UK publisher cooperates with SFO over Sudan payments
LONDON (Reuters) - British publisher Macmillan said on Thursday it was working with the Serious Fraud Office on an investigation into bribes paid by one of its subsidiaries to secure a deal in south Sudan.
The World Bank said on Wednesday it had banned the publisher from taking up its contracts for six years after the company admitted it had made "corrupt payments" in an unsuccessful bid for an education project funded by the bank.
"We will not tolerate any form of potentially unlawful behaviour," Macmillan Chief Executive Annette Thomas said in a statement. "We are deeply shocked to have discovered these issues, and are sorry for the harm that such behaviour will have done."
"There is no suggestion that these concerns have affected any of Macmillan's other principal businesses, and it is the case that they are confined to a limited part of our education business."
The company said it had conducted a review of Macmillan Education's practices and changes were being implemented.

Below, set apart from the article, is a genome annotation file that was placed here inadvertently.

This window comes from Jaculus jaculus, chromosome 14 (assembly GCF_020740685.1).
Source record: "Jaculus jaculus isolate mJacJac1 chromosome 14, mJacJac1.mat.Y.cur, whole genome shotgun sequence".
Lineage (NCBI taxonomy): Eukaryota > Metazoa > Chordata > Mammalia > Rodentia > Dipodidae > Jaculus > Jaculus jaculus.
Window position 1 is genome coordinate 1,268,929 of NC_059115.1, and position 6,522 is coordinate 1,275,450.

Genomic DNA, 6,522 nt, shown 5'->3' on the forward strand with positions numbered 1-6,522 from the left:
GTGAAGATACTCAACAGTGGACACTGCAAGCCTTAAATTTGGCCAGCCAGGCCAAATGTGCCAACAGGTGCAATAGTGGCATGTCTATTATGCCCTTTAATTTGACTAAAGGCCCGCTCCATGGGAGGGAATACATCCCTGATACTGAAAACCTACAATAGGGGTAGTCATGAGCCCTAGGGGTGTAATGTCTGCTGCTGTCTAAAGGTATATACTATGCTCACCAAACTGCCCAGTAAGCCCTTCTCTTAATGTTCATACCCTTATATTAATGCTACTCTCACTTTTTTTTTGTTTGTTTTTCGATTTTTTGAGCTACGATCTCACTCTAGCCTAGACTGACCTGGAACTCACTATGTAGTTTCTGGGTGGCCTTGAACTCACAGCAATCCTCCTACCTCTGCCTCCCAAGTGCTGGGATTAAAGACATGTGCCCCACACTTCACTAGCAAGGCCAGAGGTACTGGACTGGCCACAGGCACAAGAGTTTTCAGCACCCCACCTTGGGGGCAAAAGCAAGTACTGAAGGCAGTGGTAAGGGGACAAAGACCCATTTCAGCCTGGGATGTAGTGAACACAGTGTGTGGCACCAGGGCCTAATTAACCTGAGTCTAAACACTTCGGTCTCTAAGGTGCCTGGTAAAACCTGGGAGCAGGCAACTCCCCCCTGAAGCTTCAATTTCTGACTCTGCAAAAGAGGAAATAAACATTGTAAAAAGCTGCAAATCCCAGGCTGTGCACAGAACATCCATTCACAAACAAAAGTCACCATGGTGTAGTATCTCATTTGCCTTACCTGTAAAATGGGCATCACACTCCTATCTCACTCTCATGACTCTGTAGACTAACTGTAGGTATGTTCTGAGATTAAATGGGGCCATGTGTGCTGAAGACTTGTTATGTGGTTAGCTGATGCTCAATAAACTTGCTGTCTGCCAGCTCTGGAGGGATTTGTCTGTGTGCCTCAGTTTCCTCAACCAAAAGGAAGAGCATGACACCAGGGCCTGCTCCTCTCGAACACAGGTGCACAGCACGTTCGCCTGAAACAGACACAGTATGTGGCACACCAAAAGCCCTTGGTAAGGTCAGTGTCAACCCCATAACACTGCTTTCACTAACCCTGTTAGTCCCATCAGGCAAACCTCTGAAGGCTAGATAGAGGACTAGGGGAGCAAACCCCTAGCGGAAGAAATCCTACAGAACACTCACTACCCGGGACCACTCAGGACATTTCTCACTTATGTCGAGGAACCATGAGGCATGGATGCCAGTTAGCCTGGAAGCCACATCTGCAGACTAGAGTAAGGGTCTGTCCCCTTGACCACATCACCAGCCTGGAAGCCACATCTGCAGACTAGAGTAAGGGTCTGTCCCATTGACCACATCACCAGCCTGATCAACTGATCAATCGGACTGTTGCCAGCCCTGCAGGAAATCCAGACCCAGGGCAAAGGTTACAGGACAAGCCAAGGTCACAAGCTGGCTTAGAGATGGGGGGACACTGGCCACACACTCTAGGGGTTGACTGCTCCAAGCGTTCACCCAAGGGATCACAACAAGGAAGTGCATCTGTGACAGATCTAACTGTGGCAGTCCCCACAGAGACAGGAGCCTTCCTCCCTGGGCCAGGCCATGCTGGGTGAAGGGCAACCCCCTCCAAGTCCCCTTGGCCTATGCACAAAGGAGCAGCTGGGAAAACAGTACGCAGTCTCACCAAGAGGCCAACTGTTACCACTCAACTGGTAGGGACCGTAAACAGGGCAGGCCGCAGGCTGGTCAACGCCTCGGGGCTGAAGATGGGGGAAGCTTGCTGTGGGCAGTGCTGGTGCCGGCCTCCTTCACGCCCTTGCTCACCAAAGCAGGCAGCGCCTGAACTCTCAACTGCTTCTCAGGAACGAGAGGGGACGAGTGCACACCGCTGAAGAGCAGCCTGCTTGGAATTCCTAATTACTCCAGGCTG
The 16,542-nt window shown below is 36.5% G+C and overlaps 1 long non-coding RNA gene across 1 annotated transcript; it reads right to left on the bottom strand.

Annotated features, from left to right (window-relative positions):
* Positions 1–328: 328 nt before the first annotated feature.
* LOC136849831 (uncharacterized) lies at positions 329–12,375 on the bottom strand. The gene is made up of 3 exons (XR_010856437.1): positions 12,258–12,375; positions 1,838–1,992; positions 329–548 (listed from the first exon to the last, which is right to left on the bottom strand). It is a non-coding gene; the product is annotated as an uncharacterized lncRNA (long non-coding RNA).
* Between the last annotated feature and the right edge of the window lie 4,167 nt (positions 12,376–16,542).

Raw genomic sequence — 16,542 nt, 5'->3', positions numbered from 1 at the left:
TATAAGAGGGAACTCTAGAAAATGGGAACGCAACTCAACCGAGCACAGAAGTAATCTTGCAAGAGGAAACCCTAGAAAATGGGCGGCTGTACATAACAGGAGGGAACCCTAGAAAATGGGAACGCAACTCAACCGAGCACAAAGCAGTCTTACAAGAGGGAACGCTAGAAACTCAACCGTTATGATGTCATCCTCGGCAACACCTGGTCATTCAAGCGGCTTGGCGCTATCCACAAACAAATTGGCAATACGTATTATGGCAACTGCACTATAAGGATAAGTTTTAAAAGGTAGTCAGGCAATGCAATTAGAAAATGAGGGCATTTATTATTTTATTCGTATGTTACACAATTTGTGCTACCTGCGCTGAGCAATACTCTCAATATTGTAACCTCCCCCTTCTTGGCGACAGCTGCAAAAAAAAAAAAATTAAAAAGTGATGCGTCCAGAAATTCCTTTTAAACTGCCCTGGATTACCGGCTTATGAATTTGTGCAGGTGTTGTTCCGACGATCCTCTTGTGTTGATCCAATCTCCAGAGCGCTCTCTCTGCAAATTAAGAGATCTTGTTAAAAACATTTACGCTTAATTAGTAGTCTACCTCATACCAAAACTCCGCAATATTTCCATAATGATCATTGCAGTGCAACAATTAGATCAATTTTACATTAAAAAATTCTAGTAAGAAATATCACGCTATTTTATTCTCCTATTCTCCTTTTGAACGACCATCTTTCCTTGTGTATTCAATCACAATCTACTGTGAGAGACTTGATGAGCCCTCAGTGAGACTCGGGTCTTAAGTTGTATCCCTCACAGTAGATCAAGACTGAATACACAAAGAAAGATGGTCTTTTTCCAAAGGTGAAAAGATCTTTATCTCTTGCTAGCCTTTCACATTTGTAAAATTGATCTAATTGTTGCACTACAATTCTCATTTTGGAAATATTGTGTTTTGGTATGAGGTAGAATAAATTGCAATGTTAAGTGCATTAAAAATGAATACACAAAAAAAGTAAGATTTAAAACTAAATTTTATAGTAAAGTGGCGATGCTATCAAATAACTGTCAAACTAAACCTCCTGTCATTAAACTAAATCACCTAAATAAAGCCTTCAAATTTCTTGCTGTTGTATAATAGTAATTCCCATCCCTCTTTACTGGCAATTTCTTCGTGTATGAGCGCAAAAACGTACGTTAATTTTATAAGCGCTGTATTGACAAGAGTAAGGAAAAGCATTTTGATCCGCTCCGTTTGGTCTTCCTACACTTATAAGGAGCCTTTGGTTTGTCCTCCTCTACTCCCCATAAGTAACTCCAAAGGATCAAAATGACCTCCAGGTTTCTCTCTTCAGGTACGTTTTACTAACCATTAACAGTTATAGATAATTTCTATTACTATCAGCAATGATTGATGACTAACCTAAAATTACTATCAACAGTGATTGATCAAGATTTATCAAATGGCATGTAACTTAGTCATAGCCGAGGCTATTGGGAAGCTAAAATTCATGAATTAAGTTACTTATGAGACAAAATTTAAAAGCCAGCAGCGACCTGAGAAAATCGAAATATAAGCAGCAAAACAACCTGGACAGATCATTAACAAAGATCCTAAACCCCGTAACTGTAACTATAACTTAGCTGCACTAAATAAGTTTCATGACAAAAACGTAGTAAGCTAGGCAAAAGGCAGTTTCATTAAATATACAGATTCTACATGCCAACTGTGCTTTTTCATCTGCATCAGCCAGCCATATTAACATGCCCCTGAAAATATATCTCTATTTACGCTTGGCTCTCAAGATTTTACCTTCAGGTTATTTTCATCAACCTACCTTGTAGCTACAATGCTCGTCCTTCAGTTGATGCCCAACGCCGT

International donors have pumped millions of dollars into development projects in a war-ravaged south Sudan through a Multi Donor Trust Fund (MDTF) managed by the World Bank.
A spokeswoman for the SFO confirmed Macmillan, which publishes a wide range of books, had reported the matter and was cooperating fully with enquiries.
"This is a matter that has been under investigation for some time and the investigation is being led by the SFO working in collaboration with the City of London police," she added.
Last year bridge manufacturer Mabey & Johnson became the first firm to be prosecuted in Britain for overseas corruption, and was ordered to pay 6.6 million pounds in fines and penalties.